ANALYSIS: The Deportation and Subsequent Death of Iraqi Christian Jimmy Aldaoud

 
Jimmy Aldaoud
 

Jimmy Aldaoud, an Iraqi Christian who had lived in the United States since he was an infant, died weeks after being deported from the United States. Aldaoud had been diagnosed with diabetes and died of complications of the disease. He was a member of the Chaldean Christian community and had lived in the Detroit, Michigan area for almost his entire life. He had shared an apartment in Iraq with another Iraqi Christian deportee, who reported Aldaoud’s death back to his family.

According to his immigration attorney, Edward Bajoka, Aldaoud was unable to get insulin in Iraq. He had never lived in or visited Iraq until his June 2, 2019 deportation. U.S. Immigration and Customs Enforcement (ICE) confirmed that he had entered the United States at 6 months old, having been born in Greece. His family came to the United States as refugees in 1979. "He was not able to get insulin in Iraq. That was essentially the cause of his death," Bajoka said.

Aldaoud’s attorney shared a video taken of him discussing his experience with ICE officers. In it, he discusses how desperate he was to avoid being deported to Iraq. He states:

"I begged them. I said, 'Please, I've never seen that country. I've never been there,' " Aldaoud says in the video. "They forced me. I'm here now, and I don't understand the language. I've been sleeping in the streets. I'm diabetic. I take insulin shots. I've been throwing up, throwing up, sleeping in the streets. I've got nothing to eat."

ICE cites Aldaoud’s criminal history as the reason why he was deported. ICE stated that Aldaoud had 20 criminal convictions, including assault with a dangerous weapon, domestic violence, breaking and entering, destruction of a building, home invasion, and possession of marijuana. Aldaoud’s attorney, however, believes that severe mental health issues were the direct reason behind Aldaoud’s extensive run-ins with the law. Aldaoud suffered from bipolar disorder, schizophrenia, severe depression, and anxiety.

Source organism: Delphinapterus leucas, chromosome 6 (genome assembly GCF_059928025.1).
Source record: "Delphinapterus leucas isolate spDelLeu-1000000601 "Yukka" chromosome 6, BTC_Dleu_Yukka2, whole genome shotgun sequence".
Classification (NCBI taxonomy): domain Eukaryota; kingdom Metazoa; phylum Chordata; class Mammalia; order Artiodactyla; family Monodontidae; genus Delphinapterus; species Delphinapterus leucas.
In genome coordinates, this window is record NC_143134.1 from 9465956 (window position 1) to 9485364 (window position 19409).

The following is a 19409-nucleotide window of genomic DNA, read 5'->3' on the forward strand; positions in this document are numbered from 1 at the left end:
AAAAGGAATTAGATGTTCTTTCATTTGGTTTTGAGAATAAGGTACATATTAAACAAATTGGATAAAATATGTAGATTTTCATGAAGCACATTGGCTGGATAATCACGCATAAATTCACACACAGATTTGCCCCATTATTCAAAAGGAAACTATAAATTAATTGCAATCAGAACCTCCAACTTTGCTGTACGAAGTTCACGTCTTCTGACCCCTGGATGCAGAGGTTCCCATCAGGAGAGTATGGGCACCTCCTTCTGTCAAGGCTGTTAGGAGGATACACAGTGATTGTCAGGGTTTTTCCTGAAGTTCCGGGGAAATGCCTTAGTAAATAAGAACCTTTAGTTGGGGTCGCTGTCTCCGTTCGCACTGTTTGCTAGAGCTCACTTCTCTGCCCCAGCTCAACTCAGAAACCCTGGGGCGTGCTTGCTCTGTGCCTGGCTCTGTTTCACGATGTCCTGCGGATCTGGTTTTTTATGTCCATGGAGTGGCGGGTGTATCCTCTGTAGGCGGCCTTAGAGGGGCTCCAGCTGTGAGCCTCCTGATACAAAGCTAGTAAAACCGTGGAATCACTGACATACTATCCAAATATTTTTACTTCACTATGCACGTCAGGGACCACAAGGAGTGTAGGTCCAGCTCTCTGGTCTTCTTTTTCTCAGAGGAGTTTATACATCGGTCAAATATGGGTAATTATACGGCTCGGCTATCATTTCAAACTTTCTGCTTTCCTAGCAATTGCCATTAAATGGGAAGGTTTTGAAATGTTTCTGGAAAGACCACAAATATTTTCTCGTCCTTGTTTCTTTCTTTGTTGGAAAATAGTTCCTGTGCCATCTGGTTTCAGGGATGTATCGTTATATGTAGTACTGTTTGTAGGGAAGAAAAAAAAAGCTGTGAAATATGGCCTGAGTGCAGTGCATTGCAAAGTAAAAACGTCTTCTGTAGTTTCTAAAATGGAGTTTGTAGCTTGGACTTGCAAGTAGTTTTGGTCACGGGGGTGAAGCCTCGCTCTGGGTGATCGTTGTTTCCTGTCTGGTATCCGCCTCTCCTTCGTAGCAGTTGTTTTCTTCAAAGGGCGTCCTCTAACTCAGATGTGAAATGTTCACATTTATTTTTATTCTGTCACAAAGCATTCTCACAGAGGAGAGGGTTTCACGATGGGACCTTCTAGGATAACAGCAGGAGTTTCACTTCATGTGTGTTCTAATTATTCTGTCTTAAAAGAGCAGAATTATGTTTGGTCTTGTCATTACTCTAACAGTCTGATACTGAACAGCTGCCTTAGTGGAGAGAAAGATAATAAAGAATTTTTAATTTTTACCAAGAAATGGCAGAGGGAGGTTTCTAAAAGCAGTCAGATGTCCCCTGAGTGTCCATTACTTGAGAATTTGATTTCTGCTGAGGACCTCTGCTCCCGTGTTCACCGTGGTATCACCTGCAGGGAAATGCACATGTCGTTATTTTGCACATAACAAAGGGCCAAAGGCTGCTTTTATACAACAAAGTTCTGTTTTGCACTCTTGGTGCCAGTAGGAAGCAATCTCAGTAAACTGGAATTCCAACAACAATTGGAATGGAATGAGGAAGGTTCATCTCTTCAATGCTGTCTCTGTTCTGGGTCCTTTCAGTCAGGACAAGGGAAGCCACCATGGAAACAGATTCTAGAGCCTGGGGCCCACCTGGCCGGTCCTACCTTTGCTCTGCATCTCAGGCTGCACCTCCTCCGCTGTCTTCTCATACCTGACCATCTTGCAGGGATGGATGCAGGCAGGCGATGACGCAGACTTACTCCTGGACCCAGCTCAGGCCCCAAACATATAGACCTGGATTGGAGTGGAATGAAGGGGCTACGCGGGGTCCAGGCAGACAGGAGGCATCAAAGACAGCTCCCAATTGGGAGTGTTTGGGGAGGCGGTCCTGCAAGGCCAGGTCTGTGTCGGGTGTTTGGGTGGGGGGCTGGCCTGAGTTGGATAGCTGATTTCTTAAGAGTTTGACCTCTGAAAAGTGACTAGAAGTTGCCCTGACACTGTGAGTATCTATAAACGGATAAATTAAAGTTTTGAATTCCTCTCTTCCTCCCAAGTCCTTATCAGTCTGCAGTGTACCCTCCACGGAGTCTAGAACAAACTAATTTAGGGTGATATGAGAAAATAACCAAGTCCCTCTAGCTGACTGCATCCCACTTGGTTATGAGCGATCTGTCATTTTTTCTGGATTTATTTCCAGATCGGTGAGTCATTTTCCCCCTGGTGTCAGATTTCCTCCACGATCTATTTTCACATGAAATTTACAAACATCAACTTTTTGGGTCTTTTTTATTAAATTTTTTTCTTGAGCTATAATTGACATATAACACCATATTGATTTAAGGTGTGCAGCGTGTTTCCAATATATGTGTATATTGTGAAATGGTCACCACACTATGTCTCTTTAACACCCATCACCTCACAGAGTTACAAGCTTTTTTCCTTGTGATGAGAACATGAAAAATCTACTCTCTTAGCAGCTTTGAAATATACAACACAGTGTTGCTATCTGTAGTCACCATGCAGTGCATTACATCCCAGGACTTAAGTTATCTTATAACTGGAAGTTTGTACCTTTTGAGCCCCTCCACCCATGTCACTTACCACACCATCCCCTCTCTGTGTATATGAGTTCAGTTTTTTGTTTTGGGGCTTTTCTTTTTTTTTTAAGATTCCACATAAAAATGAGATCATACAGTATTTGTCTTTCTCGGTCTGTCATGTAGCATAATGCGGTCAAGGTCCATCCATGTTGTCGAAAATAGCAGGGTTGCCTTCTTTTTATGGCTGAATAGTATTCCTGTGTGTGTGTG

What prompted the deportation of Iraqi Christians?

In June 2017, ICE began a massive sweep that targeted Iraqi nationals with deportation orders. In most cases, the individual had been ordered deported in the 1990s or 2000s, but had remained in the United States on an “order of supervision” because of the security concerns in Iraq. For Iraqi Christians, like Assyrians and Chaldeans, the U.S. government previously understood the sensitivity of the situation.

ICE’s stance began to change after Iraq’s negotiations to be stricken off of the second version of the Trump administration’s travel ban. On January 27, 2017, President Trump issued an Executive Order banning travel by citizens of seven countries. Iraq was listed in Trump’s original “Travel Ban.” However, Iraq was not included in the second version of the ban, issued on March 6, 2017, after discussions between President Trump and Iraqi Prime Minister Haider al-Abadi.

Today, hundreds of Iraqis have been deported from the United States. Hundreds more are currently in ICE custody nationwide. The American Civil Liberties Union of Michigan lead efforts to circumvent ICE’s intentions. In November 2018, U.S. District Court Judge Mark Goldsmith in Michigan ordered the Trump administration to offer bond for all Iraqis detained by DHS longer than six months. However, the appeals court above Judge Goldsmith ruled for the government, thereby causing fear and panic in the Iraqi American community. There is no longer no legal authority in place preventing Iraqi deportations.

In May 2019, Michigan Congressmen Andy Levin (D) and John Moolenaar (R) introduced a bill to stop the deportations of Iraqi citizens that the Trump administration sought. This bipartisan effort would place a two-year delay on the deportation of most Iraqi foreign nationals.

Ibrahim Law Office has successfully defended Iraqis subject to orders of removal. If you or a loved one were in deportation court or are currently in deportation court, call Ibrahim Law Office, an immigration law firm, to discuss possible options today.